Bone tumors and tumor-like lesions (pseudotumors) are not uncommonly encountered as asymptomatic findings on imaging, or as symptomatic lesions clinically. Radiographic imaging is the first diagnostic tool for their management strategy, since the symptoms are commonly non-specific, such as pain, swelling, and redness. Image findings must be analyzed with attention to the specific features such as lesion location, margination, zone of transition, mineralization, size and multifocality, soft tissue component and/or loco-regional extent. Cross-sectional imaging including CT and MRI serve as complementary methods, providing additional information with respect to the lesion characterization, mineralization, extent and involvement of the adjoining soft tissues. Clinical and/or key imaging features aid in limiting the differential diagnostic possibilities and serve as a guide in determining the benignity or malignancy of the tumor as well as to exclude pseudotumors. This article reviews the key imaging features of foot and ankle lesions. Benign bone lesions include simple and aneurysmal bone cysts, lipoma, hemangioma, chondroblastoma, enchondroma, osteoid osteoma, osteoblastoma, and giant cell tumor. Locally aggressive intermediate category lesion includes hemangioendothelioma. Malignant lesions include osteosarcoma, Ewing's sarcoma, chondrosarcoma. Pseudotumors such as fibrous dysplasia, hemophilic pseudotumor, gout and Madura foot are also discussed with illustrative case examples.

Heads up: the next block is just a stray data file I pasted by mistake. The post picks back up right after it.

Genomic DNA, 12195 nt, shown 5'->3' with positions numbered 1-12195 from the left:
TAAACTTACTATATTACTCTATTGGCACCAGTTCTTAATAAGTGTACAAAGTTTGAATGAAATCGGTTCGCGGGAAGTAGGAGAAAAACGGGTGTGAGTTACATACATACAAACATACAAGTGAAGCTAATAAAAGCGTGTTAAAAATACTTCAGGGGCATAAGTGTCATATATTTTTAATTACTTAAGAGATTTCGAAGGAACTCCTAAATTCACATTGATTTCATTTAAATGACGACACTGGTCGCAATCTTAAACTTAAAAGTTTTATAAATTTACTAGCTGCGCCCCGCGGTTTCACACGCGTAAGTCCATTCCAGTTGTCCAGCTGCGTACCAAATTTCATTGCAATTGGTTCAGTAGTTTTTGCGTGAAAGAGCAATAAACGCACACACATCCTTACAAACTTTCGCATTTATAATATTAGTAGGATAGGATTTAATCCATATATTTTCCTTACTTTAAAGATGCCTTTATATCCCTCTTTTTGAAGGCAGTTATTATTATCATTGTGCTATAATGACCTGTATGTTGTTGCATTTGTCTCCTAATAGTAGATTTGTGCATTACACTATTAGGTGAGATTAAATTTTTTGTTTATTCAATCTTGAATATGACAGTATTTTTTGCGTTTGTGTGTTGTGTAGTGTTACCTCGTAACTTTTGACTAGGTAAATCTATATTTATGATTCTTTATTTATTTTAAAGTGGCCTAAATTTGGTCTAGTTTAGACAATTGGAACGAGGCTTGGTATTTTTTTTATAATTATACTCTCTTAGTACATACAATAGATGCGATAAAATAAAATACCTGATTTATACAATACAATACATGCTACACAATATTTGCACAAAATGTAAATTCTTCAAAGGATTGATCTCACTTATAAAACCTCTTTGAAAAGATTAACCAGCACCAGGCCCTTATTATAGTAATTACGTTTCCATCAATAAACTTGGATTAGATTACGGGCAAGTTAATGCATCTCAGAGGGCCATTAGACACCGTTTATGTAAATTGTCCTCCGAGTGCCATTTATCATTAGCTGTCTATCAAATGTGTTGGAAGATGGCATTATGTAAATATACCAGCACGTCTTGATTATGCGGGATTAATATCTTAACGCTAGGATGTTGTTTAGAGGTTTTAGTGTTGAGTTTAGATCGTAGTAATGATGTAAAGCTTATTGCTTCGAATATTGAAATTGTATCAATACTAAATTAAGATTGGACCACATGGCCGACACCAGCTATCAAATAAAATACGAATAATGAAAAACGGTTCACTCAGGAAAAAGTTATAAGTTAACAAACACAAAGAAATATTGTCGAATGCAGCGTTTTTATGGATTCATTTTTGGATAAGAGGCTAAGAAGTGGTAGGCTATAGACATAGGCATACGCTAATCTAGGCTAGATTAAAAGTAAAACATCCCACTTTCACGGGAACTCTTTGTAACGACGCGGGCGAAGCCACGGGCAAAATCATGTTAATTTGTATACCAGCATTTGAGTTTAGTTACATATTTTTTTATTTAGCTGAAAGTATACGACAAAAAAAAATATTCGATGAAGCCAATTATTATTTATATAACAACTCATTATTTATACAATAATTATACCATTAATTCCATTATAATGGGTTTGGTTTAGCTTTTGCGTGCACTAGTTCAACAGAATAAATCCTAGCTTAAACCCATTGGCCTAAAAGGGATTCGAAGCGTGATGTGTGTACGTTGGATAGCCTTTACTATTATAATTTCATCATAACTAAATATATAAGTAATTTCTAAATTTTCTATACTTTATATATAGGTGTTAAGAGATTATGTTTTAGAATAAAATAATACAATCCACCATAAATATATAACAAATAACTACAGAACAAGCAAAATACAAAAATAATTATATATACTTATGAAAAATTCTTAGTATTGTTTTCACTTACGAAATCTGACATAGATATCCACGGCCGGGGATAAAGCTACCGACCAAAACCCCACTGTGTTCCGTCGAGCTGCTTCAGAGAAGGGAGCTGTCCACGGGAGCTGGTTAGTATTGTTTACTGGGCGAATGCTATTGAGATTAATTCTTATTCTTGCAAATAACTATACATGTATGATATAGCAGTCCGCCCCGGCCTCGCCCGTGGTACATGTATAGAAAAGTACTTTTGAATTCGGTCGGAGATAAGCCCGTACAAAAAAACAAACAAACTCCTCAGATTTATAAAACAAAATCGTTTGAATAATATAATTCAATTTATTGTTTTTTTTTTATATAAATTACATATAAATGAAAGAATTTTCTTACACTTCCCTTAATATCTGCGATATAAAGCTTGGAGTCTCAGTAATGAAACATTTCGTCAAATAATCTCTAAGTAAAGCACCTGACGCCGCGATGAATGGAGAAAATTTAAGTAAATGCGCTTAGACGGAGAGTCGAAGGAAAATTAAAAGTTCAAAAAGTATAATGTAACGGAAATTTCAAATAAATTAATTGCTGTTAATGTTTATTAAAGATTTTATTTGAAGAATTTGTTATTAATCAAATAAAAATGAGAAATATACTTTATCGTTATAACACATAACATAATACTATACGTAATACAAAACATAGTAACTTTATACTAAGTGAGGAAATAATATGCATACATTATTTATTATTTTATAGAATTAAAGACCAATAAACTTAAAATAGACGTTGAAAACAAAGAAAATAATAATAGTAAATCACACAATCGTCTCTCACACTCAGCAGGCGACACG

- Bone tumor
ASJC Scopus subject areas
- Orthopedics and Sports Medicine